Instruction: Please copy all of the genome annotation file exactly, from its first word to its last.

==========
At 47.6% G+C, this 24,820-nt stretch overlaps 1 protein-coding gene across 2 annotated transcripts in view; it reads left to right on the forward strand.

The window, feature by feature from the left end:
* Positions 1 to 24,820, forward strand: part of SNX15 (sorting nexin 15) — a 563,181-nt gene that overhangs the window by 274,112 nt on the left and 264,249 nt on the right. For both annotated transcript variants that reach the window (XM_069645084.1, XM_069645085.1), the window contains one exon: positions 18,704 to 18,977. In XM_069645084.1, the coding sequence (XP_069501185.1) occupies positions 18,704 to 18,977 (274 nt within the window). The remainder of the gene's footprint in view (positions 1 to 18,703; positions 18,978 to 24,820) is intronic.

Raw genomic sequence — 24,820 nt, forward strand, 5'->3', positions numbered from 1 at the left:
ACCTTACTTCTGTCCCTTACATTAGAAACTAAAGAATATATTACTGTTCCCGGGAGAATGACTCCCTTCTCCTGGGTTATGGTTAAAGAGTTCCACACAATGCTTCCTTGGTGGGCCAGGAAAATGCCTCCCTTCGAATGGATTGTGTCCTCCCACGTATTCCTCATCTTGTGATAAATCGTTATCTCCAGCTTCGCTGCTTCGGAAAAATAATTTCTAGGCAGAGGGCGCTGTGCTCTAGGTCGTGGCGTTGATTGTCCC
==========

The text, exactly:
At 47.6% G+C, this 24,820-nt stretch overlaps 1 protein-coding gene across 2 annotated transcripts in view; it reads left to right on the forward strand.

The window, feature by feature from the left end:
* Positions 1 to 24,820, forward strand: part of SNX15 (sorting nexin 15) — a 563,181-nt gene that overhangs the window by 274,112 nt on the left and 264,249 nt on the right. For both annotated transcript variants that reach the window (XM_069645084.1, XM_069645085.1), the window contains one exon: positions 18,704 to 18,977. In XM_069645084.1, the coding sequence (XP_069501185.1) occupies positions 18,704 to 18,977 (274 nt within the window). The remainder of the gene's footprint in view (positions 1 to 18,703; positions 18,978 to 24,820) is intronic.

Raw genomic sequence — 24,820 nt, forward strand, 5'->3', positions numbered from 1 at the left:
ACCTTACTTCTGTCCCTTACATTAGAAACTAAAGAATATATTACTGTTCCCGGGAGAATGACTCCCTTCTCCTGGGTTATGGTTAAAGAGTTCCACACAATGCTTCCTTGGTGGGCCAGGAAAATGCCTCCCTTCGAATGGATTGTGTCCTCCCACGTATTCCTCATCTTGTGATAAATCGTTATCTCCAGCTTCGCTGCTTCGGAAAAATAATTTCTAGGCAGAGGGCGCTGTGCTCTAGGTCGTGGCGTTGATTGTCCC